images3images2The Ebola Virus, which is now recorded as the worst case ever, and has already killed more than a thousand in the West African region; it began in Guinea in February of this year, and moved on to the capital of Conakry, the capital of Guinea. The virus continued to spread to other countries like Sierra Leone, and by April, it reached Liberia through the Loffa County (northern Liberia) bordering towns with Guinea. The virus would have been contained had the government acted quickly, but soon, the virus reached Monrovia, and has now spread to other counties. But is Monrovia or Liberia, for that matter, the sort of place such a virus can be stopped easily? No. The Ebola virus in a place like Monrovia, a city overwhelmed by most of the nation’s population since the end of the war, is not a place where such a virus can be stopped unless the government with the help of the international community, devotes all its efforts to stopping this deadly disease. It may be too late soon, Liberians.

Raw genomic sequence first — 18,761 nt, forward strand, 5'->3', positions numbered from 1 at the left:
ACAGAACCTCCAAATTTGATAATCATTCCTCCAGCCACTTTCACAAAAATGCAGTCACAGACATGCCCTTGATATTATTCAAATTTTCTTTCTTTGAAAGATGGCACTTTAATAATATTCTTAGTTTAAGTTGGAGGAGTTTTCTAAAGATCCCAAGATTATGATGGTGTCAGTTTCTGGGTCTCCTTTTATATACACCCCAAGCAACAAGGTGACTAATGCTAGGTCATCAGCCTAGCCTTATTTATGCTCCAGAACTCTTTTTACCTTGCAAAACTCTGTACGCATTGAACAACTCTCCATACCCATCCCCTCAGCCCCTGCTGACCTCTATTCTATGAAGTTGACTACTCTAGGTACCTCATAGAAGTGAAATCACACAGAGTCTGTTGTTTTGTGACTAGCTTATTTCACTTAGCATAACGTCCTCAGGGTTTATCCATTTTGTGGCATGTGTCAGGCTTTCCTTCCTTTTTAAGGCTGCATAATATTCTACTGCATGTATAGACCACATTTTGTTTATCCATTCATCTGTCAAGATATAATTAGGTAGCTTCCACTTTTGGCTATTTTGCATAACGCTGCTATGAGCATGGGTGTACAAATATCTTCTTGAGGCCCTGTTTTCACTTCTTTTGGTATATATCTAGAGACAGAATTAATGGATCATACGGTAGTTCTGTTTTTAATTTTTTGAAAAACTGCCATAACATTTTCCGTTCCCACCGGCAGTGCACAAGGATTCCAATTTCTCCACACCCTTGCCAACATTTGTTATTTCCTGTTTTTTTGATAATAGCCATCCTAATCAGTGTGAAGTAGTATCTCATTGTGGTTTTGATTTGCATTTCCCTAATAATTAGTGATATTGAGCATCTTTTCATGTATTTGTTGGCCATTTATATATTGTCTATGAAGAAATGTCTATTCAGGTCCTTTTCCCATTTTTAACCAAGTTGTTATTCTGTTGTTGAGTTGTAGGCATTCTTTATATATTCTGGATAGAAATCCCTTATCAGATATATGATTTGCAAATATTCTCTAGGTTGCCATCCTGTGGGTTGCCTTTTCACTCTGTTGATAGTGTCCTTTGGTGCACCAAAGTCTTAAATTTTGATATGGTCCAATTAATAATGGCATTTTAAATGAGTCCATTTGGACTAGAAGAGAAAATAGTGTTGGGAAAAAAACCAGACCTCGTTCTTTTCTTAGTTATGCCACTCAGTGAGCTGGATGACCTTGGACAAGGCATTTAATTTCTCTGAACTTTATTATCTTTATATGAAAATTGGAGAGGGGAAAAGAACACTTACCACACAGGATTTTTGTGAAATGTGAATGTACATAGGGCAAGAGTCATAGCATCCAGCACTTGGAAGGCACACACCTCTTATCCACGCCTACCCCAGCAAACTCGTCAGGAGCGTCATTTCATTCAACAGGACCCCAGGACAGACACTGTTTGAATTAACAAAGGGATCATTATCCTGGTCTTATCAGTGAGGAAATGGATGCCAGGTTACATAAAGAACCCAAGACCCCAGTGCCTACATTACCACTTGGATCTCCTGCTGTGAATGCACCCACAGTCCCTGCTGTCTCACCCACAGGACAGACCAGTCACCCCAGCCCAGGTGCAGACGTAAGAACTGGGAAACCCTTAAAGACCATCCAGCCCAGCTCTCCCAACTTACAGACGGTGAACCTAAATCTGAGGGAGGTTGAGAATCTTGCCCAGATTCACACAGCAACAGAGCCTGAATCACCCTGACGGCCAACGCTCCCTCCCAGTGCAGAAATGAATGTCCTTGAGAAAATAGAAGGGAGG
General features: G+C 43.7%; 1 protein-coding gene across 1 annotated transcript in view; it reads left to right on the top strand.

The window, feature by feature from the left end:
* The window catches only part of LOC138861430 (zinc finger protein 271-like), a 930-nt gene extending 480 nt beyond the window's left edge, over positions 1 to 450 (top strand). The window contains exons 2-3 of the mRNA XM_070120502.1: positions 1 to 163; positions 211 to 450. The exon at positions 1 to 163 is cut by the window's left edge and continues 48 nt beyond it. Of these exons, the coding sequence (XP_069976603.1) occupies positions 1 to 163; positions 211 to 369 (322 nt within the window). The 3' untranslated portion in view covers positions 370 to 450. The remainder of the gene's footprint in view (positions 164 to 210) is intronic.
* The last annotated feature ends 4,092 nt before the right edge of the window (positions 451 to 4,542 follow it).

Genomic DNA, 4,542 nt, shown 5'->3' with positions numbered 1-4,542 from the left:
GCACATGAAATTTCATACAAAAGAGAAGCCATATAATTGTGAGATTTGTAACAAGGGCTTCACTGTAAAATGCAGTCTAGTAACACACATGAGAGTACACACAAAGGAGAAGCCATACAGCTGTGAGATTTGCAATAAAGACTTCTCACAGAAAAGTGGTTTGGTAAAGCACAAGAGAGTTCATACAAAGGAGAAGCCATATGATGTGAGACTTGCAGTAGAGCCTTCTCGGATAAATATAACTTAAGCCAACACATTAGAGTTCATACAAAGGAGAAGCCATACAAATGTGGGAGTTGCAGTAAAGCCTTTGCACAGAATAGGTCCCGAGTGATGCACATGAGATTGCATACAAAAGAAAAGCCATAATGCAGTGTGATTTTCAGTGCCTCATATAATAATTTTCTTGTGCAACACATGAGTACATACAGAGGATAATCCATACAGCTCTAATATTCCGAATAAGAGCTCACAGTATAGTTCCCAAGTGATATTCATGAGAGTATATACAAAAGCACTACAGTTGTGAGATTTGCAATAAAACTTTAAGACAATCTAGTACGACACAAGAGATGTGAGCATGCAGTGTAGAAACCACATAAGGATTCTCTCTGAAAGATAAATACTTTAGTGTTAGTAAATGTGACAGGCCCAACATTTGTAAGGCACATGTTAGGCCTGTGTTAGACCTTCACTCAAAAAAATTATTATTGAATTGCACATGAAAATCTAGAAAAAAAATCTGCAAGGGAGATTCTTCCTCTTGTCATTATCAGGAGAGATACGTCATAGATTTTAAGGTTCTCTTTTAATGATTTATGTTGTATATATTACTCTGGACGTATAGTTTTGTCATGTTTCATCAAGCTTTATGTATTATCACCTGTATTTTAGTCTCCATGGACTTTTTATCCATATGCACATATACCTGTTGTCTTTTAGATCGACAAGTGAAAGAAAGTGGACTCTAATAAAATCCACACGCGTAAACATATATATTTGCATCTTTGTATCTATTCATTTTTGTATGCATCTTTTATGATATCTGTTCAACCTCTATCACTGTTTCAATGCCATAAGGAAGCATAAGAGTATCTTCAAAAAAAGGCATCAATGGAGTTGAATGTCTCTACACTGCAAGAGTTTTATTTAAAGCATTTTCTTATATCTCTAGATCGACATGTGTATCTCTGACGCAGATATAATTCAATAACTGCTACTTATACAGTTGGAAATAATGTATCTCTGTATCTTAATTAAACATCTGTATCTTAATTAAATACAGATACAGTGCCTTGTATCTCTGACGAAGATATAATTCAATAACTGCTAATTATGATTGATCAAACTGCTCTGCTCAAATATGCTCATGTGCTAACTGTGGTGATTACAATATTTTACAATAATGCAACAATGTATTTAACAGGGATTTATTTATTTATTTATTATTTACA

622x350“In this 2014 photo provided by the Samaritan’s Purse aid organization, Dr. Kent Bentlyly, left, treats an Ebola patient at the Samaritan’s Purse Ebola Case Management Center in Monrovia, Liberia. On Saturday, July 26, 2014, the North Carolina-based aid organization said Brantly tested positive for the disease and was being treated at a hospital in Monrovia.” __FOX News

Dr. Kent Bently, a US Fort Worth doctor, working with a humanitarian organization in Liberia is now infected with the virus. Dr. Samuel Brisbane, JFK Memorial’s Chief Medical Officer and numerous other nurses, caregivers, hospital workers, and others who are the first contacts with Ebola patients might have perished.¬† We do not need more people to die before there is a serious call to action, a serious statement calling on everyone to quit running from patients or hiding patients infected by the disease. There needs to be more to end this epidemic.